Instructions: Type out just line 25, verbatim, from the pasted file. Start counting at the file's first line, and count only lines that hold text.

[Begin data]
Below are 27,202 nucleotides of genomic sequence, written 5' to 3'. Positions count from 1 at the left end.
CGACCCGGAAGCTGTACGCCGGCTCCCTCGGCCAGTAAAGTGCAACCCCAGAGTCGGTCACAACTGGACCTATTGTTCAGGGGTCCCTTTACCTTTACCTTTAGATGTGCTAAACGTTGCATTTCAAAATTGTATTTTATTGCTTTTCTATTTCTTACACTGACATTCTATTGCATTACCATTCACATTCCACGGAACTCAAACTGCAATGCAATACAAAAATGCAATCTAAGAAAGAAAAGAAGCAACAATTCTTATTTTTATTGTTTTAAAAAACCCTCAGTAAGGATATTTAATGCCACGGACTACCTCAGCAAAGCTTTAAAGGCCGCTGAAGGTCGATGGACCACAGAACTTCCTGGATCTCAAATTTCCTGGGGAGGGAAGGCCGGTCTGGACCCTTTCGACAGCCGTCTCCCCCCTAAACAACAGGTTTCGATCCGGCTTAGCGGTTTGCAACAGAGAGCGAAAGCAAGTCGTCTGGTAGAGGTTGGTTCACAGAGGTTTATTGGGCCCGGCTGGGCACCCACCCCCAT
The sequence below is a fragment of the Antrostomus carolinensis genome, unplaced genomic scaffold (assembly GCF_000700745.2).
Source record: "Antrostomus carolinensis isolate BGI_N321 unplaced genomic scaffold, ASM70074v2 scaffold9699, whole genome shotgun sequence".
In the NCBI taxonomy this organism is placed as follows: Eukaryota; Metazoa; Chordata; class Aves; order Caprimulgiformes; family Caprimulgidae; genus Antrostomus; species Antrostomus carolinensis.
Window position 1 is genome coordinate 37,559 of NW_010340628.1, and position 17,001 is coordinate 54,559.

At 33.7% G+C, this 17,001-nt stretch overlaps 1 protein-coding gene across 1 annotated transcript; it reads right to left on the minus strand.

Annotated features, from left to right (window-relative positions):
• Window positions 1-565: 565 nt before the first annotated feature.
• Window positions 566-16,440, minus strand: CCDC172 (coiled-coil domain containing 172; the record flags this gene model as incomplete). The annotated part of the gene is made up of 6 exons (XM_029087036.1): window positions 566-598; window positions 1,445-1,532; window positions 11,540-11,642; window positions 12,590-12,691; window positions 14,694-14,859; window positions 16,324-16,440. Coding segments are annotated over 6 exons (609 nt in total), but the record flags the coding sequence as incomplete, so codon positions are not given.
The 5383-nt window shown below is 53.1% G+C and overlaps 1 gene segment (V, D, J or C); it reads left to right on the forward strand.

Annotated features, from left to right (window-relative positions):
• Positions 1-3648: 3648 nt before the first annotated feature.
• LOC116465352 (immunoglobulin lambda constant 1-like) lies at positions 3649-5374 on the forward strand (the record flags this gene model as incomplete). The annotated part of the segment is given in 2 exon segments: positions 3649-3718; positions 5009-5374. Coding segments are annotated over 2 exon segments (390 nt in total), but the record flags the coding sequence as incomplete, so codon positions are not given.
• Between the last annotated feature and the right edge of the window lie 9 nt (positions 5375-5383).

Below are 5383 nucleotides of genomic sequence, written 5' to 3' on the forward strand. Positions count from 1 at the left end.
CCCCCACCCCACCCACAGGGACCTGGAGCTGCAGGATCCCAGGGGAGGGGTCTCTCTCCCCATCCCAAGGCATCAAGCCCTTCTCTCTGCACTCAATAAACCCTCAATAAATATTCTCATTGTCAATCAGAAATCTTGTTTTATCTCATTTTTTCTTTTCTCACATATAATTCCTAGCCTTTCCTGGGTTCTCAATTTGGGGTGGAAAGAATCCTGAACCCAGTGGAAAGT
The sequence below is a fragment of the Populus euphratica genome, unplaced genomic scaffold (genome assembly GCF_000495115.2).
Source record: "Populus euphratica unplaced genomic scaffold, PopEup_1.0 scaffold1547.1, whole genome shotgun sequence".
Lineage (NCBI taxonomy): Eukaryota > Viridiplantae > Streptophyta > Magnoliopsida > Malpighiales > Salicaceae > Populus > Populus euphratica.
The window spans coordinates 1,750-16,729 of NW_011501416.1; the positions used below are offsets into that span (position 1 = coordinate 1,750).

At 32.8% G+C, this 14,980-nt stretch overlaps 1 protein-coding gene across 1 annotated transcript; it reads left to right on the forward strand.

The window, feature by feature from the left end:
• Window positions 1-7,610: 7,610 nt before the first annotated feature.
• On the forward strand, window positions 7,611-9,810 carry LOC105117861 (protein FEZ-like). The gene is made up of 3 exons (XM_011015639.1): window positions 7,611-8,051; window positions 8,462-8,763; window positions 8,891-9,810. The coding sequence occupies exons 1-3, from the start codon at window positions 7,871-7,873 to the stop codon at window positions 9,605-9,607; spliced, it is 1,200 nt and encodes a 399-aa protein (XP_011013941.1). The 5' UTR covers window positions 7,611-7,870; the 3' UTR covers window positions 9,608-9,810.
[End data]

• On the forward strand, window positions 7,611-9,810 carry LOC105117861 (protein FEZ-like). The gene is made up of 3 exons (XM_011015639.1): window positions 7,611-8,051; window positions 8,462-8,763; window positions 8,891-9,810. The coding sequence occupies exons 1-3, from the start codon at window positions 7,871-7,873 to the stop codon at window positions 9,605-9,607; spliced, it is 1,200 nt and encodes a 399-aa protein (XP_011013941.1). The 5' UTR covers window positions 7,611-7,870; the 3' UTR covers window positions 9,608-9,810.